There are two sets of functions for each complex-span task:

`raw_`

`score_`

The `raw_`

functions will create a tidy raw data file for
the task with relevant columns for you to calculate task scores and
other performance measures on the task.

The `score_`

functions will create a scored data file for
the task from the output provided by the `raw_`

functions. To
allow for greater flexibility (see Calculating reliability below), the
`score_`

functions will need to be used with
`dplyr::group_by()`

.

`raw_`

functions`data_raw <- raw_symspan(data_import)`

Both trial and subtrial level variables are provided by the
`raw_`

functions.

A trial consists of the completion of alternating processing subtasks (e.g., symmetry judgments) and the presentation of memory items followed by a recall of the memory items.

Subtrial level performance includes the accuracy and reaction time for each individual processing subtask and the accuracy for each individual recalled memory item within a single trial.

Trial level performance includes a sum of the number of processing subtasks answered correctly on that trial and the the sum of memory items correctly recalled in their serial order. In addition, there are additional trial level scores (e.g., Partial.unit) provided to make it easier to use alternative scoring methods for the complex-span tasks. For more details on each of the scoring methods see Conway et al. (2005)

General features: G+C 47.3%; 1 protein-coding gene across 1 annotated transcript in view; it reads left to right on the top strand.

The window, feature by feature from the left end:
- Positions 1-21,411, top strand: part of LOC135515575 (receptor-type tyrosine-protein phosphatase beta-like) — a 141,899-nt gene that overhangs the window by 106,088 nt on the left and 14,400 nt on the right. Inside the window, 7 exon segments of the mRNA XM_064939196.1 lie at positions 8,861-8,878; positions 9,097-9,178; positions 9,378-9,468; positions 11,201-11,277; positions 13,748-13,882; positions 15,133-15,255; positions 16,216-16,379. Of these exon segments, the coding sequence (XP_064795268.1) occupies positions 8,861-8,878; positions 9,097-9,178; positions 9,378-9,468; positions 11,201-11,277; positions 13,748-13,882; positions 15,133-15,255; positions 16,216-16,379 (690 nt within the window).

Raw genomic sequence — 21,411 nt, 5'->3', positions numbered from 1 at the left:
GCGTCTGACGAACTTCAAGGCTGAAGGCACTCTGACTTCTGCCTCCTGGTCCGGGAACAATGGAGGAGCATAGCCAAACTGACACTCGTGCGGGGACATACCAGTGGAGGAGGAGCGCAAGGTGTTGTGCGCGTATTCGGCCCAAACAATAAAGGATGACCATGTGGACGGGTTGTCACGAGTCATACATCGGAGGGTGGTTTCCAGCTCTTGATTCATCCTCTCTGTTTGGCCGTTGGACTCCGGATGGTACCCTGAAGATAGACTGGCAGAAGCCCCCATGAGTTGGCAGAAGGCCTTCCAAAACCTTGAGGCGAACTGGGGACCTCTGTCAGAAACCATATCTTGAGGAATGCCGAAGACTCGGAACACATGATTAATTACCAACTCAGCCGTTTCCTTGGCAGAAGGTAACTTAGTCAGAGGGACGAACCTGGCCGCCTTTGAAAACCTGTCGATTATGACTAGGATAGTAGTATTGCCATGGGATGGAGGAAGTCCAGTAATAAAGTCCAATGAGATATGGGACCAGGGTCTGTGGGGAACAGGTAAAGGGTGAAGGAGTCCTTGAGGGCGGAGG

`raw_`

functions**Subject**: Subject ID column**Block**: Block number (1-3)-
**Trial**: Trial numberTrial number refers to an entire set-size sequence (alternating presentation of processing subtasks and memory items followed by the recall response)

**SetSize**: The set-size for a given trial (number of memory items presented)**MemoryTargets**: The sequence of target memory items on the trial. Re-coded in alphabet order for numeric values.**Recalled**: The sequence of recalled items. Re-coded into alphabet order for numeric values. Blank resonses shown as “-”**Processing.correct**: Sum of the number of processing subtasks answered correctly**EditDistance.unit**: Trial-level scores needed to calculate complex-span scoers based on the edit distance unit scoring method (Gonthier, 2022)**EditDistance.load**: Trial-level scores needed to calculate complex-span scoers based on the edit distance unit scoring method (Gonthier, 2022)**Partial.unit**: Trial-level scores needed to calculate complex-span scores based on the partial-credit unit scoring method.**Partial.load**: Trial-level scores needed to calculate complex-span scores based on the partial-credit load scoring method.**Absolute.unit**: Trial-level scores needed to calculate complex-span scores based on the all-or-nothing unit scoring method.**Absolute.load**: Trial-level scores needed to calculate complex-span scores based on the all-or-nothing load scoring method.-
**SubTrial**: Within a trial, there are multiple processing tasks/memory items followed by a recall responseSub-Trial refers to this sequential presentation. It also represents the order of responses made on the recall screen

**SubTrialProc**: “Processing” or “Recall” portion of the task**RT**: Reaction time**Accuracy**: Accuracy (provided for both “Processing” and “Recall”)**Response**: The subject’s response (provided for both “Processing” and “Recall”)**CorrectResponse**: The correct response (provided for both “Processing” and “Recall”)**MemoryItem**: The memory item that was presented.**keep_col**: You can specify any additional columns to be preserved in the output with`keep_col = c()`

`score_`

functionsBased on the output provided by the `raw_`

functions, the
`score_`

functions will calculate task level scores on both
the processing task and the memory task. In order to allow for more
flexibility with using the `score_`

functions, they will need